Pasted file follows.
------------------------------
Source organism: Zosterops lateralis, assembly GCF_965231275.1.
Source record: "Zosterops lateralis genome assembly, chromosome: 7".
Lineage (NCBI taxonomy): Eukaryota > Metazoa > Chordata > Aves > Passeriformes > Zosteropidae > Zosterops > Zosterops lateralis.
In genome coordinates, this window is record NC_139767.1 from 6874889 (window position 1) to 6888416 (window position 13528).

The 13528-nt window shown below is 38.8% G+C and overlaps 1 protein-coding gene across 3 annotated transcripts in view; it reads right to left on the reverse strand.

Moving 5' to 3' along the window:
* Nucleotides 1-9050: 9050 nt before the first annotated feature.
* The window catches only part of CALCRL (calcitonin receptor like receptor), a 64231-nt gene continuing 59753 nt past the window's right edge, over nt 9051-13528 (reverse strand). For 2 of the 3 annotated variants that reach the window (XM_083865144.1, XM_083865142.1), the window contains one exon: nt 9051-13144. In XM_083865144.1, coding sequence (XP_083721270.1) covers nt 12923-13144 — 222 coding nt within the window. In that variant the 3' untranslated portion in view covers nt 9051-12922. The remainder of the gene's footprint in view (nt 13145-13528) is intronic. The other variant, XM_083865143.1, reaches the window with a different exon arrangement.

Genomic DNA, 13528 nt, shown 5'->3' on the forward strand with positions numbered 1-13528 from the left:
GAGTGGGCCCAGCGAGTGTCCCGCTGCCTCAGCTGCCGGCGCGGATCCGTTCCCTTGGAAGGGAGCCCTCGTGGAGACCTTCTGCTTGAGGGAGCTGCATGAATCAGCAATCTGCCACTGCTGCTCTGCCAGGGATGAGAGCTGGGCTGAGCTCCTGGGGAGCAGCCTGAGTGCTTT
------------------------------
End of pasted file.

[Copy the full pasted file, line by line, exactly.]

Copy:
Source organism: Zosterops lateralis, assembly GCF_965231275.1.
Source record: "Zosterops lateralis genome assembly, chromosome: 7".
Lineage (NCBI taxonomy): Eukaryota > Metazoa > Chordata > Aves > Passeriformes > Zosteropidae > Zosterops > Zosterops lateralis.
In genome coordinates, this window is record NC_139767.1 from 6874889 (window position 1) to 6888416 (window position 13528).

The 13528-nt window shown below is 38.8% G+C and overlaps 1 protein-coding gene across 3 annotated transcripts in view; it reads right to left on the reverse strand.

Moving 5' to 3' along the window:
* Nucleotides 1-9050: 9050 nt before the first annotated feature.
* The window catches only part of CALCRL (calcitonin receptor like receptor), a 64231-nt gene continuing 59753 nt past the window's right edge, over nt 9051-13528 (reverse strand). For 2 of the 3 annotated variants that reach the window (XM_083865144.1, XM_083865142.1), the window contains one exon: nt 9051-13144. In XM_083865144.1, coding sequence (XP_083721270.1) covers nt 12923-13144 — 222 coding nt within the window. In that variant the 3' untranslated portion in view covers nt 9051-12922. The remainder of the gene's footprint in view (nt 13145-13528) is intronic. The other variant, XM_083865143.1, reaches the window with a different exon arrangement.

Genomic DNA, 13528 nt, shown 5'->3' on the forward strand with positions numbered 1-13528 from the left:
GAGTGGGCCCAGCGAGTGTCCCGCTGCCTCAGCTGCCGGCGCGGATCCGTTCCCTTGGAAGGGAGCCCTCGTGGAGACCTTCTGCTTGAGGGAGCTGCATGAATCAGCAATCTGCCACTGCTGCTCTGCCAGGGATGAGAGCTGGGCTGAGCTCCTGGGGAGCAGCCTGAGTGCTTT